“HEY!” TOMMY HABETZ HOLLERS in a fit of mock indignity. “Who turned off the yacht rock?”
Inside a tiny test kitchen in Southeast Portland, someone has silenced Kenny Loggins—and Habetz, the slightly burly chef and owner of Bunk Sandwiches, is none too pleased. The breezy rock was a nice reprieve from the chaos surrounding him. To his right, Oswaldo Bibiano, the chef and owner of Autentica, hurriedly slices cucumbers. To his left, Naomi Pomeroy, the saucy lady behind Beast, covers everything within arm’s reach in butter. Photographers and a small crowd of onlookers circle the trio, capturing every cut, dollop, and squirt of condiment.
The smell of sizzling meat hangs in the air. So too does the feeling of anticipation—pressure, even. And now someone has shut off the stereo. The smooth warbling of Kenny Loggins will have to wait.
Naturally, it’s all Portland Monthly’s fault. We’ve already handpicked the best burgers in the city, but then we thought, Why not go further? So, with help from contributing food editor Mike Thelin, we dreamt up an impromptu battle starring renowned local chefs who aren’t known for their hamburgers. The threesome would take to the grill while we documented the entire affair. It would be like Iron Chef—without Chairman Kaga’s sequined kimonos.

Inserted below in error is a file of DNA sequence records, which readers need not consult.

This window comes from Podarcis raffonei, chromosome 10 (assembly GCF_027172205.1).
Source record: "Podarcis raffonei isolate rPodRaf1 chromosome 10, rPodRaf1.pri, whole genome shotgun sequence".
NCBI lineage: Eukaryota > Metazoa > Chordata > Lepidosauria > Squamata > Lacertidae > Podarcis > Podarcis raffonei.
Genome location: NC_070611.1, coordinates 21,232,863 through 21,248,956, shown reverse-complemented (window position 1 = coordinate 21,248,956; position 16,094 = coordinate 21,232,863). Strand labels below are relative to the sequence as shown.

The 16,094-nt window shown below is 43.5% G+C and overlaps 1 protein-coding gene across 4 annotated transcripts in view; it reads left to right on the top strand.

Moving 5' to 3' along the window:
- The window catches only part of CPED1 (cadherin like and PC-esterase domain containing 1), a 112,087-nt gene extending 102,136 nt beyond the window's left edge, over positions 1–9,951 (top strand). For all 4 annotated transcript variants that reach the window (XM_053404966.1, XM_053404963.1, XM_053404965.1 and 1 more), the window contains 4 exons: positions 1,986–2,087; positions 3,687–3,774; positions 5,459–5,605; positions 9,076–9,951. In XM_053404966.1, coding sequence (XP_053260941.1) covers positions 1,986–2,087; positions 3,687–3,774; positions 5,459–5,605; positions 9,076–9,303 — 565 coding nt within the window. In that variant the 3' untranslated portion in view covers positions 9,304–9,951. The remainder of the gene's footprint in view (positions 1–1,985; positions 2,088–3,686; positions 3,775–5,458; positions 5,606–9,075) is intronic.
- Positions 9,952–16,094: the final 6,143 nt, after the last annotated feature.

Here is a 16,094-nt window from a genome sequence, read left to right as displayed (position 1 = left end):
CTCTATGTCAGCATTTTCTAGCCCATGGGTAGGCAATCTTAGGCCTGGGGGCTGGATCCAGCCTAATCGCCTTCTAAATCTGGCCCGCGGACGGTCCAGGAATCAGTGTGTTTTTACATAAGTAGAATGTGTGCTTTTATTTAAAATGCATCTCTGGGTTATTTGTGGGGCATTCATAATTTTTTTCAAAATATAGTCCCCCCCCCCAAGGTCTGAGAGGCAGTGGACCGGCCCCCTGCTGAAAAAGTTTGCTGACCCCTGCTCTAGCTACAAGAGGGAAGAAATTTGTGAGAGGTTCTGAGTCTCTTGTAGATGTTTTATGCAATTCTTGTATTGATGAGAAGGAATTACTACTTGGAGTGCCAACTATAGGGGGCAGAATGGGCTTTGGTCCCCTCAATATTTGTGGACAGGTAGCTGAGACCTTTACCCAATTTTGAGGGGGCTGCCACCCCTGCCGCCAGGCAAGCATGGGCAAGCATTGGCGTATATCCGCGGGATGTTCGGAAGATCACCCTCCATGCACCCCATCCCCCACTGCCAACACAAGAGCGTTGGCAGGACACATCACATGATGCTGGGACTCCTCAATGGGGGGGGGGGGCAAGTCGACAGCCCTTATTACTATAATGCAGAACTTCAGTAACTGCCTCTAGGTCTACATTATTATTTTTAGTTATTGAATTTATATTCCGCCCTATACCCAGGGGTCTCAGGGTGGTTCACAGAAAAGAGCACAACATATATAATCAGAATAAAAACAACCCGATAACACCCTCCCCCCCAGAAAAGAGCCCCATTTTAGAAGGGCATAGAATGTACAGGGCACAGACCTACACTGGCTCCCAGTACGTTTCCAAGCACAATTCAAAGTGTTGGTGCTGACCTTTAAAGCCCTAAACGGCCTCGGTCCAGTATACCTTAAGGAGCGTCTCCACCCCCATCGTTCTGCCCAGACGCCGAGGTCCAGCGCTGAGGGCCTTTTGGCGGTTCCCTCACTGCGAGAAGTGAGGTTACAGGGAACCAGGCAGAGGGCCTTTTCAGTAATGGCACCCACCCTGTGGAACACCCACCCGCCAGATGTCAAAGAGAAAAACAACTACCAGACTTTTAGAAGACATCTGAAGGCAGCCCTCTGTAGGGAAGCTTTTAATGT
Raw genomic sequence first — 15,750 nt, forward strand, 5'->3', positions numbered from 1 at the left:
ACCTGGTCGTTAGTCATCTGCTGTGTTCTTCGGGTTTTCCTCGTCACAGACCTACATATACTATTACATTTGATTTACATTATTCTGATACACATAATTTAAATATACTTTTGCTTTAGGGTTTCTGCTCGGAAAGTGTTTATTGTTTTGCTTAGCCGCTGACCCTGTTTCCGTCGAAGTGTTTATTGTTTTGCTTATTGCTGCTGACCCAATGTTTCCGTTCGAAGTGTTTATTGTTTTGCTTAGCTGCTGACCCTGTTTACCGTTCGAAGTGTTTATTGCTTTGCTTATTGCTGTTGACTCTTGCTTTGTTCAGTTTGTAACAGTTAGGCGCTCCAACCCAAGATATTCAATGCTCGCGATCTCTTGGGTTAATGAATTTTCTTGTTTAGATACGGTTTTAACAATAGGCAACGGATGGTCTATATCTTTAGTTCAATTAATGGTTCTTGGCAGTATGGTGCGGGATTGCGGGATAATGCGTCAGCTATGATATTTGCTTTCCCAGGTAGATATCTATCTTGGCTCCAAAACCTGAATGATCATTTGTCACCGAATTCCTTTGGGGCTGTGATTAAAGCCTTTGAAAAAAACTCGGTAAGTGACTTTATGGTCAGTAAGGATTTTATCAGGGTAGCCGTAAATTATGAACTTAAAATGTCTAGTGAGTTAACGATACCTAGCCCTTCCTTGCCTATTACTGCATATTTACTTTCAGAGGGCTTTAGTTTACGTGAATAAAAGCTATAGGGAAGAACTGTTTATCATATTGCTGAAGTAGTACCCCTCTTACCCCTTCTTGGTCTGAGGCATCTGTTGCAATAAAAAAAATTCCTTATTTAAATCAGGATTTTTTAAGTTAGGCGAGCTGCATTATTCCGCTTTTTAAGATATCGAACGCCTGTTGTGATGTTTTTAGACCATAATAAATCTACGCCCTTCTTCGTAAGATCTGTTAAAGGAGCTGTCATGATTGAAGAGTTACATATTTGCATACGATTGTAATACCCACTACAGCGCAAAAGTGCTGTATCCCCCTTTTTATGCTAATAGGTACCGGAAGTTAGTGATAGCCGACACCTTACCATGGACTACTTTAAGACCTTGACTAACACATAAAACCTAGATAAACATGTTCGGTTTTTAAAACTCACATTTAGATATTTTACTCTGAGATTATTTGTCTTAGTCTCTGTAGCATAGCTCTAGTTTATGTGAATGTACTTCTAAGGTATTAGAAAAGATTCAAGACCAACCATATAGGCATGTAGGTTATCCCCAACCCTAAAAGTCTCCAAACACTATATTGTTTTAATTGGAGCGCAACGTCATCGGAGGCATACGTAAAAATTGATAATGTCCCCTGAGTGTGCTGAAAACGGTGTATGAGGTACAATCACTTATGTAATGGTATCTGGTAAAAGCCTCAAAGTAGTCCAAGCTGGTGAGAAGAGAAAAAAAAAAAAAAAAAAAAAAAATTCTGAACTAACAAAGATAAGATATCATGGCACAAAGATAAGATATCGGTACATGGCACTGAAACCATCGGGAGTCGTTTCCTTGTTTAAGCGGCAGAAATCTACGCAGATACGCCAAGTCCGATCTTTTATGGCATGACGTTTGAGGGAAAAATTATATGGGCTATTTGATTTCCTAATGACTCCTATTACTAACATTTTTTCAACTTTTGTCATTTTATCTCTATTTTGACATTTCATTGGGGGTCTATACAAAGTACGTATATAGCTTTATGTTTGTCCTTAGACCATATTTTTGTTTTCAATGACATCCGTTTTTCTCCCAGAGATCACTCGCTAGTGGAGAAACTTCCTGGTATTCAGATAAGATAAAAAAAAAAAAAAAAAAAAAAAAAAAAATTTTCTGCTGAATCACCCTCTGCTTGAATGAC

The response from local chefs was immediate. (And a little daunting.) Habetz, Bibiano, and Pomeroy took time away from advancing Portland’s dining landscape to take part in our little game. Our judges were equally impressive: Cathy Whims from Nostrana, Lisa Schroeder of Mother’s Bistro, and Robert Reynolds, a culinary teacher who runs the Chefs Studio.
Maybe we shouldn’t have been surprised. The hamburger is, after all, the quintessential American dish. Not just for master chefs, but for every backyard Beauvilliers from here to Beaverton. “A hamburger appeals to our animalistic side,” Whims explains. “You eat it with your hands. You lick your fingers. It’s all of the things your mother would never let you do.”
Of course, maybe the magnificent meeting of cheese and meat is of an altogether higher calling. “Burgers,” Roberts says solemnly, “are like a religion.”
At least for one day, this tiny kitchen is a cathedral, and as soon as Habetz reaches the stereo, Kenny Loggins will be the choir.